NEW YORK (AP) — Democratic presidential candidates on Friday touted their plans on criminal justice reform, the study of reparations and other racial equality issues, highlighting the critical role black voters will play in choosing the party's 2020 nominee.
Speaking at the National Action Network's conference in New York, California Sen. Kamala Harris pledged to double the size of the Justice Department's civil rights division and to sign legislation creating a commission to study reparations to African Americans hurt by slavery. Vermont Sen. Bernie Sanders also said he would sign that reparations bill, even as he emphasized the importance of a broader anti-poverty policy.
"We know that they are using the Department of Justice in a way that is about politics and not about pursuit of equality," Harris, one of two black candidates for the party's nomination, told the receptive audience.
Earlier on Friday, she told a radio interviewer she would be open to choosing a woman as her running mate if she wins the nomination to take on President Donald Trump.
Sanders, who fell short in his 2016 presidential bid but is a front-runner in 2020, elated the crowd by jabbing at President Donald Trump as "a racist, sexist, a homophobe, a xenophobe and a religious bigot." He had previously questioned the lack of specifics in the reparations debate, calling for a detailed focus on economic recovery for low-income African American communities, but said Friday that he would "of course" sign a study bill on the issue.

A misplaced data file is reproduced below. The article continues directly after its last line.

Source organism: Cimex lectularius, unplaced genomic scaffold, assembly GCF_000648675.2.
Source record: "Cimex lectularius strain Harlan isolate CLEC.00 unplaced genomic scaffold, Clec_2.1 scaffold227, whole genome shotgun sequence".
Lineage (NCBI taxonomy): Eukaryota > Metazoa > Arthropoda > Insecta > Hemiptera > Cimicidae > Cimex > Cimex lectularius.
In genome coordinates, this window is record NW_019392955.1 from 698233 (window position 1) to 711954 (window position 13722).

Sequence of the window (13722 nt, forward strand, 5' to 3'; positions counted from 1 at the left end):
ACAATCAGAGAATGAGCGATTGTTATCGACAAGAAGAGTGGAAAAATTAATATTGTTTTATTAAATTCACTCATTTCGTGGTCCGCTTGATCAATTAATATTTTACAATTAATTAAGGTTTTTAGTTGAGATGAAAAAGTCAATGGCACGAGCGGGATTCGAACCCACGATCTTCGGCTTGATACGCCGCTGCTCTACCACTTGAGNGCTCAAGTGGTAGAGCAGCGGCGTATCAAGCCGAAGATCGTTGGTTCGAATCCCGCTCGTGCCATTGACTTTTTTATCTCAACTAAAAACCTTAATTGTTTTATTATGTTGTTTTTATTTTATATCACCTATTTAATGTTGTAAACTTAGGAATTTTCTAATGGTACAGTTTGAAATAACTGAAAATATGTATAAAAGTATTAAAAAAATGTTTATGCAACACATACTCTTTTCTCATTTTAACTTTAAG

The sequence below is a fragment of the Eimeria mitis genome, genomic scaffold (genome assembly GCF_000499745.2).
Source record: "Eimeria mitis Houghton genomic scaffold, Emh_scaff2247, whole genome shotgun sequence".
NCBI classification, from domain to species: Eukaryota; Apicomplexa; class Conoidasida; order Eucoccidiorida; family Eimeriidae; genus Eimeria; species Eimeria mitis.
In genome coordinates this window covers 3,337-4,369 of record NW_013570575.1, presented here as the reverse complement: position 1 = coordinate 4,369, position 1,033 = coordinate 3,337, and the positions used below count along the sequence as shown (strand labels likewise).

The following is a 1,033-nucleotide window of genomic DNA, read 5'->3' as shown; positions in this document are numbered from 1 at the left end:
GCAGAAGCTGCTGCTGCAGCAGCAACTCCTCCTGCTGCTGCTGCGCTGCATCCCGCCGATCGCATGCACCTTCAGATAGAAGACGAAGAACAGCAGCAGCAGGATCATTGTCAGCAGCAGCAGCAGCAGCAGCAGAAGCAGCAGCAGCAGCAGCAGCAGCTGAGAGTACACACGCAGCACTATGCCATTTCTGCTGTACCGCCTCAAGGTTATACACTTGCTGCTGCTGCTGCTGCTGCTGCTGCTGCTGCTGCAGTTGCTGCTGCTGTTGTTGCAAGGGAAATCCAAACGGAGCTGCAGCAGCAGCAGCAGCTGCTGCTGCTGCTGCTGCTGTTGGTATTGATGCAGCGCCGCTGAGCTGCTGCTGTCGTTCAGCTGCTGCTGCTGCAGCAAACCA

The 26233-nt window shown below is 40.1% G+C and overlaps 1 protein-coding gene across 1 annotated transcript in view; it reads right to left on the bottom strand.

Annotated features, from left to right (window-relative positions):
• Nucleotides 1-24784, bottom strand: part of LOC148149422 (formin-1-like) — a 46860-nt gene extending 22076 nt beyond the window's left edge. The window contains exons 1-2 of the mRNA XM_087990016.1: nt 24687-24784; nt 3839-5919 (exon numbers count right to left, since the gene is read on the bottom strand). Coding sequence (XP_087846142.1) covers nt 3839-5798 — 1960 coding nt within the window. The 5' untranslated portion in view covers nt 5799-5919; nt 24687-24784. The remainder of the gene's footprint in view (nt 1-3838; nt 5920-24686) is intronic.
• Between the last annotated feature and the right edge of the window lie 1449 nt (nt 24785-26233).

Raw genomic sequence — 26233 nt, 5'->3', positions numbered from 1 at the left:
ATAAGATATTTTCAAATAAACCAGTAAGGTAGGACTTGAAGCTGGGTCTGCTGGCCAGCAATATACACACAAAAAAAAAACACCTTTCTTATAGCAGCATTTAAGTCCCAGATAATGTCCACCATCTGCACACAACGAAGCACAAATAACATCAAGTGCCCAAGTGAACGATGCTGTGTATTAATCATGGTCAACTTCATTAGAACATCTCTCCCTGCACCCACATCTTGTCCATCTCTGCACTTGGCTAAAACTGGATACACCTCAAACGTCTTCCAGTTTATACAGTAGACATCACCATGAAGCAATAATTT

Massachusetts Sen. Elizabeth Warren used her speech to escalate her call for Democrats to end the 60-vote requirement for many major bills to clear the Senate if her party wins the White House and Republicans try to block their agenda. Warren outlined the history of the Senate filibuster's use "as a tool to block progress on racial justice," adding that Democrats should "be bold and clear" if they take back the presidency.
Invoking Republican obstruction of former President Barack Obama's agenda, Warren said that if Republicans place "small-minded partisanship ahead of solving the massive problems facing this country, then we should get rid of the filibuster."
More than a half-dozen White House hopefuls have spoken at the conference to spotlight their records on remedying economic and social inequities that have impeded African American communities. Among the other Democratic presidential contenders slated to address the group later Friday at its annual convention are Sens. Kirsten Gillibrand of New York, Amy Klobuchar of Minnesota and Cory Booker of New Jersey.
Former Colorado Gov. John Hickenlooper used his speech to the group to outline his record on policing, suggesting that the nation "shutter some prisons altogether."
The Rev. Al Sharpton, who is leading the convention, told attendees that the day was about "mainstreaming the racial divide in America" as well as "changing the conversation, so we're all included."